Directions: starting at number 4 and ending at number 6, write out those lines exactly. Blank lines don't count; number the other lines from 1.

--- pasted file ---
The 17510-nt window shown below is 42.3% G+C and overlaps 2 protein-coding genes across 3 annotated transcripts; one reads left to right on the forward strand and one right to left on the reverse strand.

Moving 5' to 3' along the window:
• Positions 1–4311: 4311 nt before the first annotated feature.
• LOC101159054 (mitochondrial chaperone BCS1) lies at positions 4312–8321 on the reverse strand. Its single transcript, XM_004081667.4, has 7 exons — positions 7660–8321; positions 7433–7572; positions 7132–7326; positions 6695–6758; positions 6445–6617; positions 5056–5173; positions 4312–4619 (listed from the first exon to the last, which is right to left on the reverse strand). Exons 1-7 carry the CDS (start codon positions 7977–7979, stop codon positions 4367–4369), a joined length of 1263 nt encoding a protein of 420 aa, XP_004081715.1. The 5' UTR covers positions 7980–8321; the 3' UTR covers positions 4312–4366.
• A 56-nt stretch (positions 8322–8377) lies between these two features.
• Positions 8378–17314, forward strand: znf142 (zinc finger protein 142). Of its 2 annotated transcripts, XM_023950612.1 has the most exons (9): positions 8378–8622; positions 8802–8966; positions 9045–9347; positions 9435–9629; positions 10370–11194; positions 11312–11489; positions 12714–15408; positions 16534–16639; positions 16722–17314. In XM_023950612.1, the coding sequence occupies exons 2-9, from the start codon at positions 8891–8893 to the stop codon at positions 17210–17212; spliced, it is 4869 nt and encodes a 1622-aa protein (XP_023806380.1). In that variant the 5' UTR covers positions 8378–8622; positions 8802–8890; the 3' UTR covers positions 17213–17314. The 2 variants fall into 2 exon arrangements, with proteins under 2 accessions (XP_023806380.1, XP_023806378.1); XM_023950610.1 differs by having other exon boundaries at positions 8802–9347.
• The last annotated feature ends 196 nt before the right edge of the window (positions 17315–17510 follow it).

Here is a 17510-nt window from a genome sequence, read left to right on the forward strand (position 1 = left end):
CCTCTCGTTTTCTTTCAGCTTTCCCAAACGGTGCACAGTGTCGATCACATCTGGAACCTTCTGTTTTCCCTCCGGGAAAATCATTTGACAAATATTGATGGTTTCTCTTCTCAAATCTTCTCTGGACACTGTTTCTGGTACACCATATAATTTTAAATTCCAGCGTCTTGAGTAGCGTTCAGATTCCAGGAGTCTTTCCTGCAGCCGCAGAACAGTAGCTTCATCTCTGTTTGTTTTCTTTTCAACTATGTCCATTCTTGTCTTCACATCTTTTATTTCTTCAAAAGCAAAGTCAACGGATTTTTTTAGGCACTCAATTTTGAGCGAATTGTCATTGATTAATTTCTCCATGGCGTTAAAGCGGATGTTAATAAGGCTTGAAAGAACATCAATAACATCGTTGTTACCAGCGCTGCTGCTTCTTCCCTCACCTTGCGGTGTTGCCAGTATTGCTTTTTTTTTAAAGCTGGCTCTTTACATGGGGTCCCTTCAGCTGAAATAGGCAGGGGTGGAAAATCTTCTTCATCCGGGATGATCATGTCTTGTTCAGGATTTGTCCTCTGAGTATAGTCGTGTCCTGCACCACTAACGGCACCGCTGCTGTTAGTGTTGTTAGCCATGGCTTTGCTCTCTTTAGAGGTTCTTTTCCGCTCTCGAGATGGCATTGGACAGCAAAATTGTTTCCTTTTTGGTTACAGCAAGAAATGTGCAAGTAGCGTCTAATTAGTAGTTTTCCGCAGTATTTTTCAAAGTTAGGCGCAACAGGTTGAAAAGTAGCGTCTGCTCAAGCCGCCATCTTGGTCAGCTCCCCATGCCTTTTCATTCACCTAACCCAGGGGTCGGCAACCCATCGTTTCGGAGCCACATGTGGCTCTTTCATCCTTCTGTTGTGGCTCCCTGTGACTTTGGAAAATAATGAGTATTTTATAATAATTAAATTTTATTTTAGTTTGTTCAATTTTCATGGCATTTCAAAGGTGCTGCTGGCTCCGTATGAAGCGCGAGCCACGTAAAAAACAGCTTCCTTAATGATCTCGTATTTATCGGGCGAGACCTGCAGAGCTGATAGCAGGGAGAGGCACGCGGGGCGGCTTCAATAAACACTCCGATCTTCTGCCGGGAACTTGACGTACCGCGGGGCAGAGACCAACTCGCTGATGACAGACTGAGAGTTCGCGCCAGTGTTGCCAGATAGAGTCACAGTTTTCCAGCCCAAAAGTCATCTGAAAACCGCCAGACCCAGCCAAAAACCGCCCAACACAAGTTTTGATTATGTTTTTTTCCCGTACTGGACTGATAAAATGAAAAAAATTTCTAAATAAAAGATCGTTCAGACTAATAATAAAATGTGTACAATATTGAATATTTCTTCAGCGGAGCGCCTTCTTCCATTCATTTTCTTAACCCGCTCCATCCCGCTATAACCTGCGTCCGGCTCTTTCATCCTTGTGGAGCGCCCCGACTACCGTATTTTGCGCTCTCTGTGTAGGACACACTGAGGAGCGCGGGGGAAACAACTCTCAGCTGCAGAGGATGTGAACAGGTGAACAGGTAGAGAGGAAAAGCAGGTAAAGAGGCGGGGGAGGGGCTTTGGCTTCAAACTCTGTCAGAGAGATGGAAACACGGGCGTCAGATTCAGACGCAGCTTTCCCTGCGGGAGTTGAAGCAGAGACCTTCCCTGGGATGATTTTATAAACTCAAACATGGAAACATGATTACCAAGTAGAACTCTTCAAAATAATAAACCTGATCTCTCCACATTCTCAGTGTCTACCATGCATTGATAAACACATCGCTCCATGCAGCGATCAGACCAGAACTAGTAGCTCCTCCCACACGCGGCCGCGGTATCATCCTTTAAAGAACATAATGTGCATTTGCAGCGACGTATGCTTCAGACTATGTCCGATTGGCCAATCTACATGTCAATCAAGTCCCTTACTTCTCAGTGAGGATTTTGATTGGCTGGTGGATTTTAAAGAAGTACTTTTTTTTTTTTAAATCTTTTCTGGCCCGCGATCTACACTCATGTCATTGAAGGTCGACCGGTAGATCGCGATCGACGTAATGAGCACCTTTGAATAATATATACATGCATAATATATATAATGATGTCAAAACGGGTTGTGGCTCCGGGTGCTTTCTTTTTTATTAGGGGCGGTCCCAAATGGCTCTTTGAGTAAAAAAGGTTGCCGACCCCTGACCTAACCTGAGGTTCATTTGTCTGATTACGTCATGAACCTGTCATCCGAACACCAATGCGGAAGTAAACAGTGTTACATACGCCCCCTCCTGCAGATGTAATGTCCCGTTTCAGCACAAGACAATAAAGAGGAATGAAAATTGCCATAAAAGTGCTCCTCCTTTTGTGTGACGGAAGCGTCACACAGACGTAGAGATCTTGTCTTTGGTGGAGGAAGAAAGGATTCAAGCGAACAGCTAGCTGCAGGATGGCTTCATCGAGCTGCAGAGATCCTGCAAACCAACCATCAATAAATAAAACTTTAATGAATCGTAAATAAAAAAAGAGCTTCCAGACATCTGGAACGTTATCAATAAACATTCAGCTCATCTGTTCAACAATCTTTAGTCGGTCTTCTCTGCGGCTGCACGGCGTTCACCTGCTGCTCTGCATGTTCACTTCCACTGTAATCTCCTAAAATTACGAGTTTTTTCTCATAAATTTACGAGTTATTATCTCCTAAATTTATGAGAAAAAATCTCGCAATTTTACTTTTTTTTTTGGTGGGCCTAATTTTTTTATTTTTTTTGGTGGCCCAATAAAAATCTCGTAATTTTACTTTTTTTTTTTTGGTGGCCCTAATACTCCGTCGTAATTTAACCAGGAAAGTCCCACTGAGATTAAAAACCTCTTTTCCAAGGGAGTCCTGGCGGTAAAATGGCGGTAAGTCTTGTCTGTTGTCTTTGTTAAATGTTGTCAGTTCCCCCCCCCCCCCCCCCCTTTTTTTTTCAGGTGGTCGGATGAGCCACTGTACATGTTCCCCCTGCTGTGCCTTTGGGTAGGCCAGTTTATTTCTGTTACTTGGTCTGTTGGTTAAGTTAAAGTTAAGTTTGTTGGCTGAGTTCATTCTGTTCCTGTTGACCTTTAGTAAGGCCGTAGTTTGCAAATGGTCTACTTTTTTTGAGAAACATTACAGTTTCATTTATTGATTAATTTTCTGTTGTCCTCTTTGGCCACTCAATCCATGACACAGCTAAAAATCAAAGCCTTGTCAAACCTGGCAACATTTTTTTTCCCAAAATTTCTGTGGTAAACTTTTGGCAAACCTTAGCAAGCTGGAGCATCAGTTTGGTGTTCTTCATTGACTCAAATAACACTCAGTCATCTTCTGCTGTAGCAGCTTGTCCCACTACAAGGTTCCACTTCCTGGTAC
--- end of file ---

• LOC101159054 (mitochondrial chaperone BCS1) lies at positions 4312–8321 on the reverse strand. Its single transcript, XM_004081667.4, has 7 exons — positions 7660–8321; positions 7433–7572; positions 7132–7326; positions 6695–6758; positions 6445–6617; positions 5056–5173; positions 4312–4619 (listed from the first exon to the last, which is right to left on the reverse strand). Exons 1-7 carry the CDS (start codon positions 7977–7979, stop codon positions 4367–4369), a joined length of 1263 nt encoding a protein of 420 aa, XP_004081715.1. The 5' UTR covers positions 7980–8321; the 3' UTR covers positions 4312–4366.
• A 56-nt stretch (positions 8322–8377) lies between these two features.
• Positions 8378–17314, forward strand: znf142 (zinc finger protein 142). Of its 2 annotated transcripts, XM_023950612.1 has the most exons (9): positions 8378–8622; positions 8802–8966; positions 9045–9347; positions 9435–9629; positions 10370–11194; positions 11312–11489; positions 12714–15408; positions 16534–16639; positions 16722–17314. In XM_023950612.1, the coding sequence occupies exons 2-9, from the start codon at positions 8891–8893 to the stop codon at positions 17210–17212; spliced, it is 4869 nt and encodes a 1622-aa protein (XP_023806380.1). In that variant the 5' UTR covers positions 8378–8622; positions 8802–8890; the 3' UTR covers positions 17213–17314. The 2 variants fall into 2 exon arrangements, with proteins under 2 accessions (XP_023806380.1, XP_023806378.1); XM_023950610.1 differs by having other exon boundaries at positions 8802–9347.